In limited conditionality commitment letters, most of the conditions listed above are replaced by much more limited "SunGard clauses". A SunGard clause limits (i) the representations and warranties that must be brought down at closing as a condition to funding to (a) those regarding the target that are made in the purchase agreement that, if not true and correct, would give the buyer the right to terminate its obligations under the purchase agreement, and (b) certain specified representations regarding the buyer (and, in some cases, the solvency of the combined group after the closing of the transaction); and (ii) the security that must be provided or perfected at or prior to closing as a condition to funding.2 By matching the representations and warranties in the commitment letter that must be true and accurate with the representations and warranties in the purchase agreement that must be true and accurate and removing all of the other conditions to financing, there is significantly less risk to buyers that the closing conditions under the purchase agreement will be met even if the conditions to the lenders funding are not met.
Lenders that consider providing "limited conditionality" commitment letters will need to:
- evaluate (i) the representations and warranties relating to the target in the purchase agreement, (ii) the ability of the buyer and the seller to amend the purchase agreement without the lenders' consent, and (iii) whether it is appropriate in the circumstances to require the buyer to make any other specific representations and warranties;
- evaluate the security needed at closing;
- assess whether it is appropriate in the circumstances to require any other conditions to protect themselves, such as conditions relating to syndication of the facilities or a MAC relating to financing markets; and
- consider conducting and completing due diligence at an early stage.
Buyers, on the other hand, should:
- keep in mind that each condition precedent in favour of the lender in the commitment letter that does not have an equivalent condition precedent in favour of the buyer in the purchase agreement represents a risk to the buyer that it could have an obligation to close the acquisition pursuant to the terms of the purchase agreement while the lender does not have the obligation to provide the debt financing needed to fund the purchase price; and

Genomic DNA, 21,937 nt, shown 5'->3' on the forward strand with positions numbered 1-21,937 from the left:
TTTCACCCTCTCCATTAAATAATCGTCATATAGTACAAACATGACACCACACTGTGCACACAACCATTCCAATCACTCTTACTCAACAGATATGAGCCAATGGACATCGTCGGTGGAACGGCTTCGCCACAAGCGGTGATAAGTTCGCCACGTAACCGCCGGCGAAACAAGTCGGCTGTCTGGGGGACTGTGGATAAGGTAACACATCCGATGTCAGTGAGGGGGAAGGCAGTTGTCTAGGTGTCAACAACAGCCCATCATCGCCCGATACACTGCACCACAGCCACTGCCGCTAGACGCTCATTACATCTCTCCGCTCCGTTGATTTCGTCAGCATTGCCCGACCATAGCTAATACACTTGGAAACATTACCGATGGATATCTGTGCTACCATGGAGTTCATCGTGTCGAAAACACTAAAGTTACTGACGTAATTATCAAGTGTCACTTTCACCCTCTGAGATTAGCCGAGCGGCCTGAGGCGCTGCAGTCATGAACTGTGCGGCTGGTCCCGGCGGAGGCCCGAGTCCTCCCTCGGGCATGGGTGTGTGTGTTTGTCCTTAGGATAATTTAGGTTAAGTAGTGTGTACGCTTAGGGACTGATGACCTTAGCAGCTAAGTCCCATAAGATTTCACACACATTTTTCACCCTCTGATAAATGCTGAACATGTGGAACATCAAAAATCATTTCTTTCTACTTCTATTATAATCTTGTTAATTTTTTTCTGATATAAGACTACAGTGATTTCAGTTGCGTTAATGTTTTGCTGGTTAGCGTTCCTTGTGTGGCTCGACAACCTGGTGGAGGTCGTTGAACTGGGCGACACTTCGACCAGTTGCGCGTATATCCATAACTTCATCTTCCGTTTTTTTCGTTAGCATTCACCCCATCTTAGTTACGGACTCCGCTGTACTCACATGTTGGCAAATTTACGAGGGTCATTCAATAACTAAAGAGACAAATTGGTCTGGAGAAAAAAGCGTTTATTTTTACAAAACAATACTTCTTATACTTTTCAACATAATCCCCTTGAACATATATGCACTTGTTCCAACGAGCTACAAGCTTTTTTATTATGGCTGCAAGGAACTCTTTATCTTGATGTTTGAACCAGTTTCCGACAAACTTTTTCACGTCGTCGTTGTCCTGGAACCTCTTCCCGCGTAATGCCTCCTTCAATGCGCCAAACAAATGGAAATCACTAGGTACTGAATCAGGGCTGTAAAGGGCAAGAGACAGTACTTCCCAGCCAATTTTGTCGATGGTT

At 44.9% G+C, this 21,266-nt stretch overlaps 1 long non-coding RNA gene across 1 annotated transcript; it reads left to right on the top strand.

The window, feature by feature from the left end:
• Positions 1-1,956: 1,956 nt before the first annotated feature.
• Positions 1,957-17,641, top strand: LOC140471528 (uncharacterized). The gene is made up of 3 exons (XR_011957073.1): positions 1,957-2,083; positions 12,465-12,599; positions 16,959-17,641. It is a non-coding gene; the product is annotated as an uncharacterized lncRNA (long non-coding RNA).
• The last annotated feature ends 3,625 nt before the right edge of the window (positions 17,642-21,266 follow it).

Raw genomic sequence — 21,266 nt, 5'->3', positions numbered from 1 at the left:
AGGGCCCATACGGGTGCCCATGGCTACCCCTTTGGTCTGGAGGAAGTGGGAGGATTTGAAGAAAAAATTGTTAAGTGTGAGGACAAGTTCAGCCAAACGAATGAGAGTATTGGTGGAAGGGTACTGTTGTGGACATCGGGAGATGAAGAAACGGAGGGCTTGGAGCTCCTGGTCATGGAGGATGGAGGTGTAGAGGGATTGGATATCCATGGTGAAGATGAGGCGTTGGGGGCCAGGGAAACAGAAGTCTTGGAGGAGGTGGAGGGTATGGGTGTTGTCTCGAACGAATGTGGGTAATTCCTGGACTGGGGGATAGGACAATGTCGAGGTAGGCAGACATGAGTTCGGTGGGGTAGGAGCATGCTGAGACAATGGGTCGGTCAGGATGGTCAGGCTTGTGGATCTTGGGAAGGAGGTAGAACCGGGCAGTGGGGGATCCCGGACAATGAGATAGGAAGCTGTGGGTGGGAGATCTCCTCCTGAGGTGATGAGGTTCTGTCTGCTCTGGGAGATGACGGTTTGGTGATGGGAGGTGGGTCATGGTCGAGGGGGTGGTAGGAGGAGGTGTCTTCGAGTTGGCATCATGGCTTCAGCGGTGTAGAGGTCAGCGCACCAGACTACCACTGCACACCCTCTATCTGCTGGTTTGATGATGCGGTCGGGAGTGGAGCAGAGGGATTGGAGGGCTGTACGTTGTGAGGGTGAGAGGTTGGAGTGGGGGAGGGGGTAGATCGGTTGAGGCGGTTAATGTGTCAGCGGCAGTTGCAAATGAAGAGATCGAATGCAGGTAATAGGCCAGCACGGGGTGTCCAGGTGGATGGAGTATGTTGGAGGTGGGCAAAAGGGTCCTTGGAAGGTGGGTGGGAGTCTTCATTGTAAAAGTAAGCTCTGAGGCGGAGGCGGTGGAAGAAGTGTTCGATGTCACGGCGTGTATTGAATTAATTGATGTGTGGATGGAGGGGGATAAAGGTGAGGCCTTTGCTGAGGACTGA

- be concerned with additional provisions that can increase the cost of the facility, such as broad flex rights.
For a detailed discussion of limited conditionality commitment letters, stay tuned for our forthcoming post entitled "The Rise of Limited Conditionality Commitment Letters in Canada".
Financing Related Reverse Breakup Fees3
A reverse breakup fee is a fee payable by the buyer to the seller should the buyer fail to close the transaction for reasons specified in the purchase agreement. If the reverse breakup fee is the seller's sole recourse in the event of a failure of the buyer to close the transaction (meaning that the seller is not entitled to sue the buyer for additional damages or to seek specific performance), providing for a reverse breakup fee will (i) minimize and quantify the exposure faced by the buyer under the purchase agreement, and (ii) eliminate the need for the seller to litigate in order to recover damages. A reverse breakup fee can be a remedy for (i) a limited set of circumstances, such as buyer's failure to obtain sufficient financing, or (ii) a broad set of circumstances, such as any breach of the purchase agreement by the buyer.
When negotiating a reverse breakup fee payable as a result of the buyer's failure to obtain financing, buyers and sellers should consider a number of issues: